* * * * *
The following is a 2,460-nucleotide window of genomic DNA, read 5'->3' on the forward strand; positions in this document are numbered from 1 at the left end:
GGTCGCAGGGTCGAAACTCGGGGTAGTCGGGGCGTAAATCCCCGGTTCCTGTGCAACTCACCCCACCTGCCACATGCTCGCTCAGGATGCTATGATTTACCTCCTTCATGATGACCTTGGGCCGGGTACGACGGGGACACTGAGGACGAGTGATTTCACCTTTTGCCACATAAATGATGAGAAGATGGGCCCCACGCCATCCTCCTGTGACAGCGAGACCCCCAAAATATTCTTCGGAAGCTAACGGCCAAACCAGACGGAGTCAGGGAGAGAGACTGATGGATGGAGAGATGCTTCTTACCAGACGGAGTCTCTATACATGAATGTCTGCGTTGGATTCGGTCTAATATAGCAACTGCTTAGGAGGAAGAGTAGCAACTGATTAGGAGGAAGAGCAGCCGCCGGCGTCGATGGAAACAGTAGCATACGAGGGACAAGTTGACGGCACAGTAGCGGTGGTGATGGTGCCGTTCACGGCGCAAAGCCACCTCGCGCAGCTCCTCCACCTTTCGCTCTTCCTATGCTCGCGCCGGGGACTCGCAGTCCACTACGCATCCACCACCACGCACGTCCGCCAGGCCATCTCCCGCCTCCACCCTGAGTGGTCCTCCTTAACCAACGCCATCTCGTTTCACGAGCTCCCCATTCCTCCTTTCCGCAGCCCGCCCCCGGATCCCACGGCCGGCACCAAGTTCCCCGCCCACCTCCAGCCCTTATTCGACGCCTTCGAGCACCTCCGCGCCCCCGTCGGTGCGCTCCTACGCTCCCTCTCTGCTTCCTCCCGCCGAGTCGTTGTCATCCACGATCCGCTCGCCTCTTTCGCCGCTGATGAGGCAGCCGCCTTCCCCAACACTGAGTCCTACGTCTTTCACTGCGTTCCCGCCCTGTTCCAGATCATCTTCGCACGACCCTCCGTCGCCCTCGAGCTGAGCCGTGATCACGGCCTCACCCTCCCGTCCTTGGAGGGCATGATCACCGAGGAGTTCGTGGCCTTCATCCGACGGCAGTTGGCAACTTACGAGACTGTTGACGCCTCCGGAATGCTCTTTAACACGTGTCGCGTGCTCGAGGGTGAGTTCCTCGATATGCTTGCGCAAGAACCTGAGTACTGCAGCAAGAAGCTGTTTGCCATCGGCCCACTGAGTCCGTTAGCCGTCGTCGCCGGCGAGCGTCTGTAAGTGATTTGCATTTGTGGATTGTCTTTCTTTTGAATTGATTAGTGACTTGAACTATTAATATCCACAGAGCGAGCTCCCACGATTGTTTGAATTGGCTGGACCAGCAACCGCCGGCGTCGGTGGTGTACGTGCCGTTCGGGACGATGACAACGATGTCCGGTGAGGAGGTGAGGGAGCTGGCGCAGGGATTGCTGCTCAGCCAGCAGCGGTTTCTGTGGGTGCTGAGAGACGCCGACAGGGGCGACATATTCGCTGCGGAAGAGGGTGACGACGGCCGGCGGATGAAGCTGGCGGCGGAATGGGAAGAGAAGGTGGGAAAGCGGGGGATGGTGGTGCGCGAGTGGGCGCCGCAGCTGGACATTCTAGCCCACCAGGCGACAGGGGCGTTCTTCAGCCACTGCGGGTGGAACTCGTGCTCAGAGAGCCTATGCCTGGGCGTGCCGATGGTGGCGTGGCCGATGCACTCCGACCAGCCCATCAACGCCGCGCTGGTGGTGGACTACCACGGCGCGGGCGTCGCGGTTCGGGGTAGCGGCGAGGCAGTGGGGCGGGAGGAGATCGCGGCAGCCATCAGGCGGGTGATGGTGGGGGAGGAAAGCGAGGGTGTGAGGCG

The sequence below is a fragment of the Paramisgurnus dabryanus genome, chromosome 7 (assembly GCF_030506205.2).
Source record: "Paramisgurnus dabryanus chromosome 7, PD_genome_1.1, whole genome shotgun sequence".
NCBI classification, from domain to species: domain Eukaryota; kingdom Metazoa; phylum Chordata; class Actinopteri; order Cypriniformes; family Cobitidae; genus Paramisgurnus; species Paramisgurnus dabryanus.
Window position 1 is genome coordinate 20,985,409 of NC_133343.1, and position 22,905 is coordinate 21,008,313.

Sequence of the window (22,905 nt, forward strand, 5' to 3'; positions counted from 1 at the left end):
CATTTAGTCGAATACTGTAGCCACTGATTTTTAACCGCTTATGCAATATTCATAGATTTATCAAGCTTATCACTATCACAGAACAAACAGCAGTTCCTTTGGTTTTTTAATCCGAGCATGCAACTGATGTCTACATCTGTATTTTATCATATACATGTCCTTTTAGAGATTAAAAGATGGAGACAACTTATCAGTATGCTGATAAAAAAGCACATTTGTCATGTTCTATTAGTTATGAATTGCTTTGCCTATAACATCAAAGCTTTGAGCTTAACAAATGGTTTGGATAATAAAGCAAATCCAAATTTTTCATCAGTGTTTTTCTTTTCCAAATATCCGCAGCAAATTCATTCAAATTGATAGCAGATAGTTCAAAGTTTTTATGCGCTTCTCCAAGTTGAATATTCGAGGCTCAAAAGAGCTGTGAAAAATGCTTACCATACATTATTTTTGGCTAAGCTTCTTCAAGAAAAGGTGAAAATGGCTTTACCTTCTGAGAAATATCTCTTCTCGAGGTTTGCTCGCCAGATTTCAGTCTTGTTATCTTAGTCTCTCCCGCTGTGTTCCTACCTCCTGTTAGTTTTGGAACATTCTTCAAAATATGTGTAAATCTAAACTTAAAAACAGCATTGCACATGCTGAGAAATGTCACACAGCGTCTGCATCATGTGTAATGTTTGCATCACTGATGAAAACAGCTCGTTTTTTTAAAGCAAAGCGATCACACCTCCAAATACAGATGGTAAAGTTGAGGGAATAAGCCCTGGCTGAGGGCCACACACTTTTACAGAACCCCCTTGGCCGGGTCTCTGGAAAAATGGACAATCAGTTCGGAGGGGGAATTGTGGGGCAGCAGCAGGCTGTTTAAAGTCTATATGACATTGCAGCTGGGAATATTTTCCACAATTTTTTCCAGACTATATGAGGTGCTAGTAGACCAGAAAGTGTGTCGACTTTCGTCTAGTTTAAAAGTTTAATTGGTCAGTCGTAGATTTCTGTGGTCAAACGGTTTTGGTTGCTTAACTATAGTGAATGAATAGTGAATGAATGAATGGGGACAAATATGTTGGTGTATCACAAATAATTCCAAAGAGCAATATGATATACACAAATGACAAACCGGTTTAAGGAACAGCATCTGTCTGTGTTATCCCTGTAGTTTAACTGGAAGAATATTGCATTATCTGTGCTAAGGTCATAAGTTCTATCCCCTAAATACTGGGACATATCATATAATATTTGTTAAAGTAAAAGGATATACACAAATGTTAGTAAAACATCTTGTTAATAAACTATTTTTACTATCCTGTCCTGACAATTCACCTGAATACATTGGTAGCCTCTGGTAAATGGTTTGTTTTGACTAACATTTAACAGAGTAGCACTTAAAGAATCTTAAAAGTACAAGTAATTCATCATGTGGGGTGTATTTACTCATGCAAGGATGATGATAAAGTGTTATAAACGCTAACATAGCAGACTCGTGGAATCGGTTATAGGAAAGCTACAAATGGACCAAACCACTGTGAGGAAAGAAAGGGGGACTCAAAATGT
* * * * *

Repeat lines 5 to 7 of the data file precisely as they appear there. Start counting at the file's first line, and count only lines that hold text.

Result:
NCBI classification, from domain to species: domain Eukaryota; kingdom Metazoa; phylum Chordata; class Actinopteri; order Cypriniformes; family Cobitidae; genus Paramisgurnus; species Paramisgurnus dabryanus.
Window position 1 is genome coordinate 20,985,409 of NC_133343.1, and position 22,905 is coordinate 21,008,313.

Sequence of the window (22,905 nt, forward strand, 5' to 3'; positions counted from 1 at the left end):